Category: TV

Lessons from the Internet of Things – Do you Trust Your Fridge?

The ‘Internet of Things‘ is one of the most discussed topics on technical forums at the moment. The idea that you can enable all sorts of devices with a network card and a bit of memory to attach it online obviously has many benefits. It reminds me of the excitement of the ‘Trojan Room Coffee Machine which was a live video stream of a coffee machine hooked up in Cambridge University, via MPLS and an Acorn Archimedes (remember them!) in 1993. Sure it was just a coffee machine, certainly the picture rarely changed – it was either full, empty or half empty – but the realisation that you could check on it in real time without leaving your chair was kind of exciting at the time. The web cam was switched off in 2001, but many of us can still recall checking that the geeks in Cambridge had enough coffee.

isyourfridge-spamming

Nowadays of course, our devices are increasingly network aware, printers were of course, the logical first piece of equipment to stick online, it saved having them hooked up to computers and people could use them remotely. However it didn’t take long for hackers to target the first network enabled printers to infiltrate networks, distribute malware or just muck about by sending huge print jobs to them.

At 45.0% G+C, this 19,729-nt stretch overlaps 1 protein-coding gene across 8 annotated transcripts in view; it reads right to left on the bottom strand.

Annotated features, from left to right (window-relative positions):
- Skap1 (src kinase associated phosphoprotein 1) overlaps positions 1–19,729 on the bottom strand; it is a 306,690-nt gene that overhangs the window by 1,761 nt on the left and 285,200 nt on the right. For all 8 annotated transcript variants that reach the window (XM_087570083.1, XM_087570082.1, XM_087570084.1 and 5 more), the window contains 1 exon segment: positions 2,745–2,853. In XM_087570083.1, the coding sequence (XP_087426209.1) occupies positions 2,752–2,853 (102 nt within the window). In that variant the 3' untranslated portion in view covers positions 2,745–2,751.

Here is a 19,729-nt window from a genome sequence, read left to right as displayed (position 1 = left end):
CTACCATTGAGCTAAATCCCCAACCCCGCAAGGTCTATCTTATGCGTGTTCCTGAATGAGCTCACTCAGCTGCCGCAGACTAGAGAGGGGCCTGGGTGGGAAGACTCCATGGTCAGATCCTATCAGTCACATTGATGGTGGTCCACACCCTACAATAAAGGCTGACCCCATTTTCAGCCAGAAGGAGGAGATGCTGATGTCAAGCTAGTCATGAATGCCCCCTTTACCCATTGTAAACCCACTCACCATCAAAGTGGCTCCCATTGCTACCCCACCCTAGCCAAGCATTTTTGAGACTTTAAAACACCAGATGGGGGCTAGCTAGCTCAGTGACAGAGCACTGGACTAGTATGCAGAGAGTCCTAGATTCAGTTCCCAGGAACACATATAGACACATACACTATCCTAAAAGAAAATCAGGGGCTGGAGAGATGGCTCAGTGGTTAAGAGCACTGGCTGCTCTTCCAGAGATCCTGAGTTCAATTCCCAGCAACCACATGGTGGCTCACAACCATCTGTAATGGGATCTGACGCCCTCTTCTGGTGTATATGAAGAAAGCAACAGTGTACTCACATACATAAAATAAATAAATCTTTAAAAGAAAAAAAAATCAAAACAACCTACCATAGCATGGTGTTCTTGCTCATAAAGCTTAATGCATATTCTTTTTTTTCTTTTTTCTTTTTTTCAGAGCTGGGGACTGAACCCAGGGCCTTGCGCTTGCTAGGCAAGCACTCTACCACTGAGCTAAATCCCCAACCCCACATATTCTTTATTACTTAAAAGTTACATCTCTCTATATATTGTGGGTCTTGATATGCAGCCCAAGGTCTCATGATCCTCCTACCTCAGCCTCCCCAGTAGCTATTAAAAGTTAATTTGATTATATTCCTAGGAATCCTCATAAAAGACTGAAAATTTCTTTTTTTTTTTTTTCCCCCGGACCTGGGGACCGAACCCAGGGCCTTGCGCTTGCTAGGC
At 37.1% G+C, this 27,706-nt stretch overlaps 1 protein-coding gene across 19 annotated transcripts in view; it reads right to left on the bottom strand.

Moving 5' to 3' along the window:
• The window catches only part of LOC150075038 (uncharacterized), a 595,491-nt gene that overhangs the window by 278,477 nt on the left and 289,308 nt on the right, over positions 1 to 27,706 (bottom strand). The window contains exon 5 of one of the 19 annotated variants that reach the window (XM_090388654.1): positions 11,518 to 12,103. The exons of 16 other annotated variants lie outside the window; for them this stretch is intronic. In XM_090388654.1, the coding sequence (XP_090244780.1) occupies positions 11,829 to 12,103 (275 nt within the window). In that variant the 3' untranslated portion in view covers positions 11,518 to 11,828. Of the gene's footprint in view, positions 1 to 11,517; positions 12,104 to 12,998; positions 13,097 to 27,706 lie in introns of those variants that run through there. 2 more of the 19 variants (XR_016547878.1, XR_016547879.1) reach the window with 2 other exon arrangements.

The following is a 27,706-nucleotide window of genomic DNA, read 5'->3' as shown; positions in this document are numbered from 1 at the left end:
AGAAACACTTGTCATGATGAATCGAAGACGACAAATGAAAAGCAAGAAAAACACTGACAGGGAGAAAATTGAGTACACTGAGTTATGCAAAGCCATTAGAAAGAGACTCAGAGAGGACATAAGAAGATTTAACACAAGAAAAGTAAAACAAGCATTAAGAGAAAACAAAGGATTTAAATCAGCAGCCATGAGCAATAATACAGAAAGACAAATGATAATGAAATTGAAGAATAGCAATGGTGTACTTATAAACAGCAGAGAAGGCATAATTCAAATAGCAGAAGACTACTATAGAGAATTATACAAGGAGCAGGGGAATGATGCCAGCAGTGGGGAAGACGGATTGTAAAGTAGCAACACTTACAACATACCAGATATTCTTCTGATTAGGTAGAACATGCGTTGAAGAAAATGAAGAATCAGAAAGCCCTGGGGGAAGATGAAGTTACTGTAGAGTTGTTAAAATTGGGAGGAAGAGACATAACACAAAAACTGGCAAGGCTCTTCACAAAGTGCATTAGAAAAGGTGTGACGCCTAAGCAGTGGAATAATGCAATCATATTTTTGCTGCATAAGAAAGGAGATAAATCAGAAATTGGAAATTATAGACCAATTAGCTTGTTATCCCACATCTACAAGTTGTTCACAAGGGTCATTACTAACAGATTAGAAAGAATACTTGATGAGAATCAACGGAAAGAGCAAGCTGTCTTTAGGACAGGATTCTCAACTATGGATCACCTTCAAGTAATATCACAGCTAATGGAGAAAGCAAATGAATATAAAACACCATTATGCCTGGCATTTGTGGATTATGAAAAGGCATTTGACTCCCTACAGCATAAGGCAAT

A story has broken this week in the security press which adds a strange twist with the first reported Spam attack by a fridge. The report released by the security firm, Proofpoint claims that a fridge took part in sending 750,000 email messages in a wide bot enabled Spam attack. It’s actually a little late as there have been similar reports as early as 2013 of this new vocation of our kitchen appliances, however it’s still rather disturbing.

Many of us, will perhaps question the need for kitchen appliances to have access to the internet. I for one can happily live without my fridge tweeting me that I’m out of milk, in fact being nagged by my fridge doesn’t appeal at all!! Manufacturers will point to the fact that internet access will provide a host of other benefits like fault finding and notifying manufacturer of potential problems. Again, the old school method of the fridge simply stopping working seems more than adequate. Imagine getting a call from a Samsung customer representative who has just been notified that your fridge light is not working by your erm fridge. It’s an internet horror story and the benefits negligible at best and in reality pretty much pointless.

Enabling these devices means there’s another headache you are responsible for, you’ll need to configure your fridge to connect, ensure it’s got a strong password and it’s behaving itself online.  How do you connect to your fridge, could you compromise other logins, should you use a VPN to connect?  Coming down in the morning and finding your fridge cornered by the FBI might seem far fetched but it’s not as ridiculous as it might seem.   Using these devices in botnets to attack other machines, send out spam or as proxies to attack other machines is perfectly feasible and it’s actually happening now.